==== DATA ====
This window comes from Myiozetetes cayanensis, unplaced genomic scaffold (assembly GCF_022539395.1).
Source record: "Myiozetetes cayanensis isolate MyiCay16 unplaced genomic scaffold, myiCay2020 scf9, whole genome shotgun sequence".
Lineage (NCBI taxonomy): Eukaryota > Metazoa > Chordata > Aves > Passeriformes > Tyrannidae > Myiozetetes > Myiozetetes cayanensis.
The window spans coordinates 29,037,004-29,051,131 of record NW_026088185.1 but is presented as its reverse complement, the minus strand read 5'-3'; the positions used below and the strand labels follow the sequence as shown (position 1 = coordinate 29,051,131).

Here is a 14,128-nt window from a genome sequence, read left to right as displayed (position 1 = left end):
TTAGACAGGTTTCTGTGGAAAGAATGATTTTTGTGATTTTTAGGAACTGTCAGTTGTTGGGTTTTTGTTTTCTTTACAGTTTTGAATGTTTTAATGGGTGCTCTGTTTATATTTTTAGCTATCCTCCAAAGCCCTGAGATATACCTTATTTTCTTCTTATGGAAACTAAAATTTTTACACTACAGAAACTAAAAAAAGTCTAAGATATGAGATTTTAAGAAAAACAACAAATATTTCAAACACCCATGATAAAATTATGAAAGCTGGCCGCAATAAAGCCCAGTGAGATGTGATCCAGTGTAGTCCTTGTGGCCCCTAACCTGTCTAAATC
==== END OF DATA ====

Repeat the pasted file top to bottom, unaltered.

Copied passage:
This window comes from Myiozetetes cayanensis, unplaced genomic scaffold (assembly GCF_022539395.1).
Source record: "Myiozetetes cayanensis isolate MyiCay16 unplaced genomic scaffold, myiCay2020 scf9, whole genome shotgun sequence".
Lineage (NCBI taxonomy): Eukaryota > Metazoa > Chordata > Aves > Passeriformes > Tyrannidae > Myiozetetes > Myiozetetes cayanensis.
The window spans coordinates 29,037,004-29,051,131 of record NW_026088185.1 but is presented as its reverse complement, the minus strand read 5'-3'; the positions used below and the strand labels follow the sequence as shown (position 1 = coordinate 29,051,131).

Here is a 14,128-nt window from a genome sequence, read left to right as displayed (position 1 = left end):
TTAGACAGGTTTCTGTGGAAAGAATGATTTTTGTGATTTTTAGGAACTGTCAGTTGTTGGGTTTTTGTTTTCTTTACAGTTTTGAATGTTTTAATGGGTGCTCTGTTTATATTTTTAGCTATCCTCCAAAGCCCTGAGATATACCTTATTTTCTTCTTATGGAAACTAAAATTTTTACACTACAGAAACTAAAAAAAGTCTAAGATATGAGATTTTAAGAAAAACAACAAATATTTCAAACACCCATGATAAAATTATGAAAGCTGGCCGCAATAAAGCCCAGTGAGATGTGATCCAGTGTAGTCCTTGTGGCCCCTAACCTGTCTAAATC